Coinfection

IAS 2013: HIV/HCV Coinfected People Do Well on HCV Triple Therapy Despite Contraindications

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Nearly three-quarters of HIV/HCV coinfected patients in the French HEPAVIH cohort achieved end-of-treatment virological response to hepatitis C treatment with telaprevir plus pegylated interferon/ribavirin, even though one-third had potential contraindications to this type of therapy, according to a report at the 7th International AIDS Society Conference on HIV Pathogenesis, Treatment and Prevention (IAS 2013) this month in Kuala Lumpur.

People with HIV experience more rapid liver disease progression, on average, than people with hepatitis C virus (HCV) alone, and generally do not respond as well to interferon-based therapy. This population has an urgent need for better treatment options, but adding the HCV protease inhibitors boceprevir (Victrelis) or telaprevir (Incivek or Incivo) can increase the risk of side-effects and drug-drug interactions with antiretrovirals for HIV.

Dominique Salmon from Cochin Hospital in Paris and fellow investigators with the ANRS CO13 HEPAVIH cohort study looked at treatment access and outcomes among co-infected patients in a "real-life" clinical practice setting. In clinical trials, triple therapy with boceprevir or telaprevir improved response rates by approximately 30% over pegylated interferon/ribavirin alone, she noted, but trials often have restrictive entry criteria that exclude many people who need treatment in the real world.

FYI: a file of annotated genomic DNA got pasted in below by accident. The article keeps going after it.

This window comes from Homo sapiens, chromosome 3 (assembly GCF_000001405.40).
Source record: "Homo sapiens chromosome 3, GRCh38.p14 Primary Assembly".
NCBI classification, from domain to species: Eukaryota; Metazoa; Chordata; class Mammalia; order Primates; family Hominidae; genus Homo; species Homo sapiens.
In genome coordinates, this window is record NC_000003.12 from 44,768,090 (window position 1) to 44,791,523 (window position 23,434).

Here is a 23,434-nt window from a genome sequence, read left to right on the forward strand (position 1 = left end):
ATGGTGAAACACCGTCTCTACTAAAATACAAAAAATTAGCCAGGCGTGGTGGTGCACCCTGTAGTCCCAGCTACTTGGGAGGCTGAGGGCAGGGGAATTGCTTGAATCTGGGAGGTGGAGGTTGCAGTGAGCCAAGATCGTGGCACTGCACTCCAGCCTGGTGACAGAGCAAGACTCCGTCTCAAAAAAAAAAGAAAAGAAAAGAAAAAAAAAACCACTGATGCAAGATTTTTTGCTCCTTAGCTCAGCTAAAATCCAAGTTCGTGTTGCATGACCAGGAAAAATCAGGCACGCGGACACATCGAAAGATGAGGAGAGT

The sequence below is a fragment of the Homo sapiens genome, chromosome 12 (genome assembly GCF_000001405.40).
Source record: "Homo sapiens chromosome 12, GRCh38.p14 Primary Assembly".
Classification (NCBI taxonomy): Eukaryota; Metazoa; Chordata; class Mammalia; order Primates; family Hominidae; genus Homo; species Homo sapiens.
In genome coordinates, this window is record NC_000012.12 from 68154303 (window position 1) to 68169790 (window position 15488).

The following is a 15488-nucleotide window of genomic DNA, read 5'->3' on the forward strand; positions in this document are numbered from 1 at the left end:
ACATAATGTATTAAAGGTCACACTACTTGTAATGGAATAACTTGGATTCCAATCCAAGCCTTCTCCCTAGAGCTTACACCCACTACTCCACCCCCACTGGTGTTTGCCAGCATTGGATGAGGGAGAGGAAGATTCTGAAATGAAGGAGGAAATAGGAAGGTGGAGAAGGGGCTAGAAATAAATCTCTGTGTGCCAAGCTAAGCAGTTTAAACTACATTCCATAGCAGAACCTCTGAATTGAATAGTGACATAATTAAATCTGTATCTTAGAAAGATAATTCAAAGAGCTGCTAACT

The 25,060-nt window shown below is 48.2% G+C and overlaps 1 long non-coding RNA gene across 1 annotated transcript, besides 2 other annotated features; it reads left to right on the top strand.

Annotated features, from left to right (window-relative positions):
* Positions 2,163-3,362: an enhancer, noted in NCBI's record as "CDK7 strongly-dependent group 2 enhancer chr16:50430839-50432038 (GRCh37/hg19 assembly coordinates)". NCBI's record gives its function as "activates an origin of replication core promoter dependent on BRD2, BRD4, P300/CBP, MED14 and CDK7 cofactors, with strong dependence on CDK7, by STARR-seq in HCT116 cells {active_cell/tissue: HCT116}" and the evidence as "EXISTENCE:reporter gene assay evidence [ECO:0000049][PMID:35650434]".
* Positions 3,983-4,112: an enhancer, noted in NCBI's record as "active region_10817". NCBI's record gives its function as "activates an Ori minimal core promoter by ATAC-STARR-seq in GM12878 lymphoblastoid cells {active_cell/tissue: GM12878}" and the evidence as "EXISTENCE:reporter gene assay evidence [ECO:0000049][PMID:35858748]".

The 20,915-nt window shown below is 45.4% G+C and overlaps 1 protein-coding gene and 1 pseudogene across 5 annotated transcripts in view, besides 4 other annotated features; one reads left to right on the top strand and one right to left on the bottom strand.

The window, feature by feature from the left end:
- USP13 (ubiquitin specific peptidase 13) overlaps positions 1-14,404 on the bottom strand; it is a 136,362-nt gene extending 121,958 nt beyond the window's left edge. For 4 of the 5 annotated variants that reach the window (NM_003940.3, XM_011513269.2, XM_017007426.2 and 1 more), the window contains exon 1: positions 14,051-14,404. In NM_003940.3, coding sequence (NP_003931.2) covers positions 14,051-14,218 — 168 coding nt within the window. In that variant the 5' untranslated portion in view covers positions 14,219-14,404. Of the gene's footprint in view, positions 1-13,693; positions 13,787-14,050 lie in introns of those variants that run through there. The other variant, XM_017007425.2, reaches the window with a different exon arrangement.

The prospective HEPAVIH cohort included 1324 coinfected individuals with genotype 1 HCV who were followed at 24 clinical centers in France between January 2011 and June 2013. The researchers compared outcomes among 320 eligible patients -- 114 (36%) who started triple therapy and 206 (64%) who did not -- looking at contraindications, early treatment response, and adverse events.

Participants, with an average age of about 48 years, had well controlled HIV: 85% had undetectable HIV RNA and the median CD4 count was 555 cells/mm3. About 70% had harder-to-treat HCV subtype 1a.

Salmon did not describe the specific hepatitis C regimens used, but telaprevir triple therapy is usually taken for 12 weeks, followed by pegylated interferon/ribavirin alone for up to 36 more weeks depending on early response, with a full 48-week course recommended for people with HIV. Boceprevir triple therapy lasts for up to 48 weeks, again with a longer course recommended for hard-to-treat patients including those with HIV.

Results

"Triple therapy was started despite potential contraindications to treatment, mainly psychiatric disorders, present in 34% of treated patients," the researchers summarized. "On the contrary, non-treated patients did not have contraindications in 58% of the cases."

"The rate of virological responses at week 24 was high (74% for telaprevir and 60% for boceprevir), with a trend for a better virological response in genotype 1b and non-cirrhotic patients," they concluded.

Salmon added that these results must be viewed with caution until assessment of sustained virological response (SVR), as relapse can occur during the last months of therapy or after the end of treatment. (A cure is typically defined as continued undetectable HCV at 12 or 24 weeks post-treatment, known as SVR12 or SVR24.)

7/19/13

Reference

I Poizot Martin, L Merchadou, P Carrieri, D Salmon, et al. Access to HCV triple therapy with telaprevir or boceprevir in real-life setting in HIV-HCV co-infected patients -- ANRS CO13 HEPAVIH Cohort (France). 7th International AIDS Society Conference on HIV Pathogenesis, Treatment and Prevention. Kuala Lumpur, June 30-July 3, 2013. Abstract TUAB0102.